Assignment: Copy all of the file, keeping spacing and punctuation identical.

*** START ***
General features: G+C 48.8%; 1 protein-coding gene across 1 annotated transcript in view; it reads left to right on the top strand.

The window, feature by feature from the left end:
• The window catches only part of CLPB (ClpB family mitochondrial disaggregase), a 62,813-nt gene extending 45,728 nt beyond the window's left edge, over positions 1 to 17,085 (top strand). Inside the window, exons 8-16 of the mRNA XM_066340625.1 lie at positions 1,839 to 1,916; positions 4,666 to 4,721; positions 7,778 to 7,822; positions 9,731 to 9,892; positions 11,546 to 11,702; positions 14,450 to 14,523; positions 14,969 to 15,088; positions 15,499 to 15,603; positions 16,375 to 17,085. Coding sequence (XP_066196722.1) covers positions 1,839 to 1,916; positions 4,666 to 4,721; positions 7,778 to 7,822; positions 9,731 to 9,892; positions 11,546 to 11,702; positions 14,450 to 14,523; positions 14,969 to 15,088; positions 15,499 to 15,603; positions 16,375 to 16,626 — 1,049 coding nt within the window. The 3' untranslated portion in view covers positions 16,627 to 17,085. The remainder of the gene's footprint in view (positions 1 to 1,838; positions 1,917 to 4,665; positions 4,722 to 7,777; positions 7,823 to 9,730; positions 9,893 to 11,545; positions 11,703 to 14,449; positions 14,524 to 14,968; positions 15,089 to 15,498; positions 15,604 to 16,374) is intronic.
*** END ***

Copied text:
General features: G+C 48.8%; 1 protein-coding gene across 1 annotated transcript in view; it reads left to right on the top strand.

The window, feature by feature from the left end:
• The window catches only part of CLPB (ClpB family mitochondrial disaggregase), a 62,813-nt gene extending 45,728 nt beyond the window's left edge, over positions 1 to 17,085 (top strand). Inside the window, exons 8-16 of the mRNA XM_066340625.1 lie at positions 1,839 to 1,916; positions 4,666 to 4,721; positions 7,778 to 7,822; positions 9,731 to 9,892; positions 11,546 to 11,702; positions 14,450 to 14,523; positions 14,969 to 15,088; positions 15,499 to 15,603; positions 16,375 to 17,085. Coding sequence (XP_066196722.1) covers positions 1,839 to 1,916; positions 4,666 to 4,721; positions 7,778 to 7,822; positions 9,731 to 9,892; positions 11,546 to 11,702; positions 14,450 to 14,523; positions 14,969 to 15,088; positions 15,499 to 15,603; positions 16,375 to 16,626 — 1,049 coding nt within the window. The 3' untranslated portion in view covers positions 16,627 to 17,085. The remainder of the gene's footprint in view (positions 1 to 1,838; positions 1,917 to 4,665; positions 4,722 to 7,777; positions 7,823 to 9,730; positions 9,893 to 11,545; positions 11,703 to 14,449; positions 14,524 to 14,968; positions 15,089 to 15,498; positions 15,604 to 16,374) is intronic.